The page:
Digital Literacy

I was born a “digital native” to a “digital immigrant,” and it showed. Everything for my family was a transfer from the “old” way of doing things to the “new.” We had dial-up internet for far too long, and it seemed like a miracle the day that my siblings and I could call our friends after dinner while their mom or dad was on the computer. And, they could call us. I was young when I came into contact with computers — then my main activity was placing my super cool and super high-tec BusyTown CD-Rom into the drive and not forcing the CD in or jamming it shut as my dad had instructed — and my experience slowly evolved to what I know today. While it may not have been our first computer (I honestly can’t remember), our PC came with the standard bulky desktop monitor and extremely heavy, but seemingly magical, computer tower. Today, seamlessly moving from class to class with my MacBook, the memory seems almost comical. Now, I consider myself fairly technologically literate, and I think that I have to be to keep up with the changing modes of communication today.

When I was growing up, I felt that using computers was fun, but also something that was only meant for a short period of time. My mom gave us 20 minutes to play a game on the computer here, or 30 minutes to spend on AIM there, but using the computer was never something I couldn’t or shouldn’t walk away from. I was comfortable on the computer, but I was never as savvy as my peers who always seemed to have more access than me. (Of course, most of them were not having to share their “computer time” with five other siblings.) Gaining more knowledge and access to using computers was definitely exciting, and being able to write expanded my ability to communicate with my friends outside of school. Eventually this evolved to being able to communicate with the world outside of my own.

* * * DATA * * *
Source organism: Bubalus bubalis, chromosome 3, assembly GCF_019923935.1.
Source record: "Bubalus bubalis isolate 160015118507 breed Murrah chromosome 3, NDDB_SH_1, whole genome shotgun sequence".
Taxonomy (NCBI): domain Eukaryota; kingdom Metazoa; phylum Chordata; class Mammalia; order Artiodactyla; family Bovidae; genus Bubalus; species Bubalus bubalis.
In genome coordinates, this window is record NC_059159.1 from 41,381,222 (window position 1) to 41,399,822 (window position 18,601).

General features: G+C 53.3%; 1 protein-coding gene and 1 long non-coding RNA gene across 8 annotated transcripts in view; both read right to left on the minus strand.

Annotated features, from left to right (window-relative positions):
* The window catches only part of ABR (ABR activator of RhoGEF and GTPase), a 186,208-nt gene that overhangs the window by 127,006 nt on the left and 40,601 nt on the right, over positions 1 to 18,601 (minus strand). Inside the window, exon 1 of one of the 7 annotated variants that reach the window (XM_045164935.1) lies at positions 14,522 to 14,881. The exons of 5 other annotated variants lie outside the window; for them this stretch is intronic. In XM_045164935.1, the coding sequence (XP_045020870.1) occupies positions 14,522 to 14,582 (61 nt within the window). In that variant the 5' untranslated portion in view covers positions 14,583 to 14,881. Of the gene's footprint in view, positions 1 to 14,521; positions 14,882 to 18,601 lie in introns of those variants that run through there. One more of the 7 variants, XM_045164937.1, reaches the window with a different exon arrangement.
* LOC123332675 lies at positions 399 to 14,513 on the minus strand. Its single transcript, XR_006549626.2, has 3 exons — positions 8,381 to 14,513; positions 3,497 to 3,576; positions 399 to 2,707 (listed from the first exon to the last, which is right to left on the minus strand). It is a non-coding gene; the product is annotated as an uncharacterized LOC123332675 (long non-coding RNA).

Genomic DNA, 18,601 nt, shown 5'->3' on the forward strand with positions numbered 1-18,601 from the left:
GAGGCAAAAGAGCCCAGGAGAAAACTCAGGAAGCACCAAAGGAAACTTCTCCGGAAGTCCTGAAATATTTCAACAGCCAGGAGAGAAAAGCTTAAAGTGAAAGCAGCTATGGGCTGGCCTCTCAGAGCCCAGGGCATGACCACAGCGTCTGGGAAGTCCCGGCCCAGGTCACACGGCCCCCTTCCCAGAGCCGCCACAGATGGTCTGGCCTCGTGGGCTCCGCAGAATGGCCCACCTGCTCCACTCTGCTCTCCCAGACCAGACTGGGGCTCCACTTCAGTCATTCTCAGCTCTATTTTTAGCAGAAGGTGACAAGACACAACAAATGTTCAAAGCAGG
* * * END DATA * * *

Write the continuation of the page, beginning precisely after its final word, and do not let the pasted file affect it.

I would argue that I do over three quarters of my reading and writing on computers today. How frequently I use them is no longer because I do not have access to a book with the information or because I am allowed to use the computer, but because of convenience. News is available at my fingertips, and if I don’t grab it, then I am behind. It also seems much faster to quickly Google something than to find the appropriate text, leaf through it and find a specific passage, and then read the passage to find the answer. Now you hardly have to click on websites to find a solution. It is no longer a question of if I have the time because I am (for better or for worse) almost always connected digitally through some form of social media. Reading and writing on computers has become second-nature in my daily life. I am no longer the child who cried because her Barbie CD-Rom got scratched and I don’t understand why the game is glitching, but the young adult who checks the news on my phone as I wait for a class to start, the bus, or while eating cereal in the morning. As long as technology is available to me, I am going to use it.